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Look closely and you'll see it — the problematic letter "t."
Dotting the "i" is no problem, but crossing the "t" is awfully controversial in one Welsh village, according to BBC News.
So controversial, in fact, that locals are putting the town's name to a vote after decades of disagreement.
To be clear, this is no trivial "t" — including the letter would reportedly render Saint Brigit, for whom the town was named, male instead of female.
At least, that was the reason given by a local council for their 2008 decision to rename then-Llansantffraid to Llansanffraid-ym-Mechain.
This, however, reportedly lead to much defacing of roadsigns. Local residents were not pleased.
After all, the original name goes back to the 1800s and translates to the surprisingly long: "The church of Saint Bride in the land of the river Cain," according to the local county website. Bride is presumably an alternate spelling for Brigit.
But this is a village whose very existence was questioned from the start, as the local council tells it:
"Originally the inhabitants chose Foel Hill as they thought it was closer to God because of its height. However as soon as building began they found that the stones had been moved to a hill on the other side of the road. They moved them back to Feol Hill, but again overnight they were moved. The villagers saw this as ‘the will of god’ and built the church on the second site."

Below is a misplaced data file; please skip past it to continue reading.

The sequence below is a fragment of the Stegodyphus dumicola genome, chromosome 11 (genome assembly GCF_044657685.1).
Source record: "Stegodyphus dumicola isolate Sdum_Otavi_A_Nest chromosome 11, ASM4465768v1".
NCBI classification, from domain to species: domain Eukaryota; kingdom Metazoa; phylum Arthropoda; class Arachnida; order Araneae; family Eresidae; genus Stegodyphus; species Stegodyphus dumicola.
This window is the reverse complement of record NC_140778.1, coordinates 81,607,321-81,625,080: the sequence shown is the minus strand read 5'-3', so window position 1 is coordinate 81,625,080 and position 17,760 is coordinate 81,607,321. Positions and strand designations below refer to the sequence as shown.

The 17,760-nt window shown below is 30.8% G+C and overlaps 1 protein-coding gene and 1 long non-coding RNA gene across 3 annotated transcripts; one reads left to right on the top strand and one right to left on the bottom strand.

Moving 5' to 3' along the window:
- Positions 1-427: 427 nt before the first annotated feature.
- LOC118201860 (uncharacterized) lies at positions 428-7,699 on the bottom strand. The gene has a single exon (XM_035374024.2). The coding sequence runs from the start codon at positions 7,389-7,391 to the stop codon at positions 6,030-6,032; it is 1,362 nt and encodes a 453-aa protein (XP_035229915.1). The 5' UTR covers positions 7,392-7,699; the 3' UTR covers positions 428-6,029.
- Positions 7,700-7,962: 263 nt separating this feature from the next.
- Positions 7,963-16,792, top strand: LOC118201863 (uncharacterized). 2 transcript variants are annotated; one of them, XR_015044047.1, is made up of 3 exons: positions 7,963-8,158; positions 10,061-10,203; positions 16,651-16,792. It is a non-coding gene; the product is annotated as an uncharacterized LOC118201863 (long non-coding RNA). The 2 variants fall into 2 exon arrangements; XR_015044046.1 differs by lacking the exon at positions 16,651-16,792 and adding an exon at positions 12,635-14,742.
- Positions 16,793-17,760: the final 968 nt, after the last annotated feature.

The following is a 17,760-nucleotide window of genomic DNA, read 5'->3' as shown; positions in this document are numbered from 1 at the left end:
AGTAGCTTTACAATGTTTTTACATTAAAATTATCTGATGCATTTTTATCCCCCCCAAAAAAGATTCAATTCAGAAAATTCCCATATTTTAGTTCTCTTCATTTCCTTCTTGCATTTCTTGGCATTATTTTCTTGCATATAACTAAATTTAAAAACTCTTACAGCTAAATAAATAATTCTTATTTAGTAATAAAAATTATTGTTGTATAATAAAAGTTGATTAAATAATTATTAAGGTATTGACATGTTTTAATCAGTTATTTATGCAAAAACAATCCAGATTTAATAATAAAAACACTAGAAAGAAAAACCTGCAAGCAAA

The location was settled, but dispute has lingered over the name. Villagers even participated in a 2010 poll, which found that more than 70 want the "t" back, while only three want to keep the name as-is, the BBC reported.
"There is talk of a poll but we are in the process of gathering all the information necessary so villagers can make a judgment — why it was changed, what are the origins of the spellings and what the advantages are for the village?" village official Gwynfor Thomas told the BBC. It was not immediately clear when the vote would be held.
Welsh is a notoriously difficult language, and some fear it is being lost as fewer and fewer children master the tongue. But all the fuss over a small village's name may end up boosting a shared — if sometimes divisive — linguistic heritage.
How different do the two spellings sound? GlobalPost's Corinne Purtill recorded this comparison: